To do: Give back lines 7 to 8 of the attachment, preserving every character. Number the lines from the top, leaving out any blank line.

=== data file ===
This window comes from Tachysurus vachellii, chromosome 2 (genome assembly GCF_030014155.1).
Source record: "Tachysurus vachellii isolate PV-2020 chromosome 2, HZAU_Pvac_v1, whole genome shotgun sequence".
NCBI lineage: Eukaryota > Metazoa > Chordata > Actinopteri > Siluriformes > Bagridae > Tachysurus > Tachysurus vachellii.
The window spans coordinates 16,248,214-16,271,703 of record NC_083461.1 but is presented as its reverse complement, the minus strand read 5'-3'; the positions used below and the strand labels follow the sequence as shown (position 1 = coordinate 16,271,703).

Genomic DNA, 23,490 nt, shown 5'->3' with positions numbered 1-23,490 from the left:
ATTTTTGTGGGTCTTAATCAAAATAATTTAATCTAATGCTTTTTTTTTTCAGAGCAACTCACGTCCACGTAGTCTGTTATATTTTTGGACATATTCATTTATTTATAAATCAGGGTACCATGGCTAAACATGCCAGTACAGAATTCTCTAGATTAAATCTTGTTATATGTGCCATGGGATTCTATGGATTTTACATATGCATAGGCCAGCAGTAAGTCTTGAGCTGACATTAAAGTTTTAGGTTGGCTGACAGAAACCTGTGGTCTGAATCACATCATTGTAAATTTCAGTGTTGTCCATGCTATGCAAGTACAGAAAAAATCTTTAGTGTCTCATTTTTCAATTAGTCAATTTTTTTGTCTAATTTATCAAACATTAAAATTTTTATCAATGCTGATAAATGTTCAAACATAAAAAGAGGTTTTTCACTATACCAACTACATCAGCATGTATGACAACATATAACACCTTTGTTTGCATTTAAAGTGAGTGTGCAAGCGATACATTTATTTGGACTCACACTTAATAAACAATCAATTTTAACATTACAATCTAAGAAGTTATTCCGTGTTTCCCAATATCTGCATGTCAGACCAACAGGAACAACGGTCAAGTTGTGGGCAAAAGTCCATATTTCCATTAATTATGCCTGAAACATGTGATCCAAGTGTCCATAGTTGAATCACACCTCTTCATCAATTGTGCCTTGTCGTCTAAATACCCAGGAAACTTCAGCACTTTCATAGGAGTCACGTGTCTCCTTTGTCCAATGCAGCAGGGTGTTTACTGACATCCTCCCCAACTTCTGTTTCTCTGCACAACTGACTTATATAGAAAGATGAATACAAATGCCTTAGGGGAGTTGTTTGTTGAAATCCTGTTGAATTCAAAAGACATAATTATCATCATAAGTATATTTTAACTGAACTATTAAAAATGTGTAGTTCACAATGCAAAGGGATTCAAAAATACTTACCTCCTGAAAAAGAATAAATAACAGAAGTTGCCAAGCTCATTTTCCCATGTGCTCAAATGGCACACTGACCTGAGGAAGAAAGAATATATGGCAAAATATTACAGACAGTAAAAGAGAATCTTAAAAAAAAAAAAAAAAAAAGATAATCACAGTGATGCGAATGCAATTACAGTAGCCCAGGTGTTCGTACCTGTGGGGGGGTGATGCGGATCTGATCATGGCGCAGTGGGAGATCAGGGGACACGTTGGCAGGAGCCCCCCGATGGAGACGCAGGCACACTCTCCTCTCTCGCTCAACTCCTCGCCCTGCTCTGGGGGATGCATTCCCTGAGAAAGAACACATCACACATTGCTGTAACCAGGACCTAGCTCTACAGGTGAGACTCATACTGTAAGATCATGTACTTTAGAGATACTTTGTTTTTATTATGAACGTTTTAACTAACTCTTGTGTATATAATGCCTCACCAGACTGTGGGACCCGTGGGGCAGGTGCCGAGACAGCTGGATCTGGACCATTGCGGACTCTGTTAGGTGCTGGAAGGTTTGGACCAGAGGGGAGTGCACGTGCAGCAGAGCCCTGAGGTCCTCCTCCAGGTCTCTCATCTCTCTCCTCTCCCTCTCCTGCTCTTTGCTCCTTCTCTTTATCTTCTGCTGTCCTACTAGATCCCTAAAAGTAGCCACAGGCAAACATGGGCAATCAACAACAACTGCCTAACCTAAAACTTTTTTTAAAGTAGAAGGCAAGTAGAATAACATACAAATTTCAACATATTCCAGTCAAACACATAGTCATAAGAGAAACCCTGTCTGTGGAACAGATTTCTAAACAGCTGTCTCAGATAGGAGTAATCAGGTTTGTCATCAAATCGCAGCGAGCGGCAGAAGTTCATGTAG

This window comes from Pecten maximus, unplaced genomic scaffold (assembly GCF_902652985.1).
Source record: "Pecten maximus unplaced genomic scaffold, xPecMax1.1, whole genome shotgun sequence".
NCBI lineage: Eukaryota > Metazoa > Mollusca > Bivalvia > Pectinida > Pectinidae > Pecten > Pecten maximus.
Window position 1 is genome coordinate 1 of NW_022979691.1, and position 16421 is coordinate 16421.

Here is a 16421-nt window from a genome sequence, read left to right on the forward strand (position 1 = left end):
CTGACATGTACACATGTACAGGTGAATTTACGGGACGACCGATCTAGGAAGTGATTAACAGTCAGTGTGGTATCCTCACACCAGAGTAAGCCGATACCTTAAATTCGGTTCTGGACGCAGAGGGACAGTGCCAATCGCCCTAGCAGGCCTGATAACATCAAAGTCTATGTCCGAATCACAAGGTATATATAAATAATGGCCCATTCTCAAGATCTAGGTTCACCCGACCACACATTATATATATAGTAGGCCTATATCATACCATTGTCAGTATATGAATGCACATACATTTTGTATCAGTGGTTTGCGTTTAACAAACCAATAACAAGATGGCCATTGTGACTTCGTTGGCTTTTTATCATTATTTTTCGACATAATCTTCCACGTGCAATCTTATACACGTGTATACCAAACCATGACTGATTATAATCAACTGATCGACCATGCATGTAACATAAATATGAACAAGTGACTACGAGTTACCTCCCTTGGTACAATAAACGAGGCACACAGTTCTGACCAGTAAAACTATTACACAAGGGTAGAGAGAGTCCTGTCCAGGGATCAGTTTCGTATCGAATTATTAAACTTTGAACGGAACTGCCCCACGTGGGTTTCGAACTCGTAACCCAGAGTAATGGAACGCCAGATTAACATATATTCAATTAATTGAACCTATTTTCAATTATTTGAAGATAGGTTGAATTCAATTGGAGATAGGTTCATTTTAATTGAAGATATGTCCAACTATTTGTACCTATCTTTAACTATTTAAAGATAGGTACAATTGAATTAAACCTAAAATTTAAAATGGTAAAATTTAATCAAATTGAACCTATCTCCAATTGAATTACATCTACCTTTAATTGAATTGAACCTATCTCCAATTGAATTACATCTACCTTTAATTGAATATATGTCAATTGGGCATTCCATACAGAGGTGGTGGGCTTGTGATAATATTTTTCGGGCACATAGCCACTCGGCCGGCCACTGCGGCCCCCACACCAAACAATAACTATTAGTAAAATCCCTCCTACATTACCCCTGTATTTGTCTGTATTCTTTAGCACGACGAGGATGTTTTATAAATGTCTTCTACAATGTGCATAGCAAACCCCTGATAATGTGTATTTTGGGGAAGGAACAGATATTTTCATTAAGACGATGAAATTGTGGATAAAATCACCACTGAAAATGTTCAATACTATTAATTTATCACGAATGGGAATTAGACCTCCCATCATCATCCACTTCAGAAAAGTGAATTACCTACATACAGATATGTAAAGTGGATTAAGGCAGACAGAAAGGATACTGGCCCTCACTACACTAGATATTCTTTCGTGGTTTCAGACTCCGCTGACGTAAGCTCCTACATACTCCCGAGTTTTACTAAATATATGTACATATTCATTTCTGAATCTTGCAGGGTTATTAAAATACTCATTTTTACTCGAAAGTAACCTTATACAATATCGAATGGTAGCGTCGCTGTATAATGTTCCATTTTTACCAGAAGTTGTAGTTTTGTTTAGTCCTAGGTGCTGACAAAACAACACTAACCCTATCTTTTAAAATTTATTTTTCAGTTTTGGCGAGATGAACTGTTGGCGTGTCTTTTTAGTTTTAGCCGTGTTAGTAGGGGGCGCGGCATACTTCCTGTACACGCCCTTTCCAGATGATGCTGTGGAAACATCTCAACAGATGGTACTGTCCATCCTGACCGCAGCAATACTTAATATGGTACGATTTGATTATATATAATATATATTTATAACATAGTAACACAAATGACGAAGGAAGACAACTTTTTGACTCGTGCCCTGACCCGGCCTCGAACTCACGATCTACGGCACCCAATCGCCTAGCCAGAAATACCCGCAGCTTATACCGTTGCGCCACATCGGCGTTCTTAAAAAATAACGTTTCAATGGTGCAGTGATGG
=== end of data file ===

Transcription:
This window comes from Pecten maximus, unplaced genomic scaffold (assembly GCF_902652985.1).
Source record: "Pecten maximus unplaced genomic scaffold, xPecMax1.1, whole genome shotgun sequence".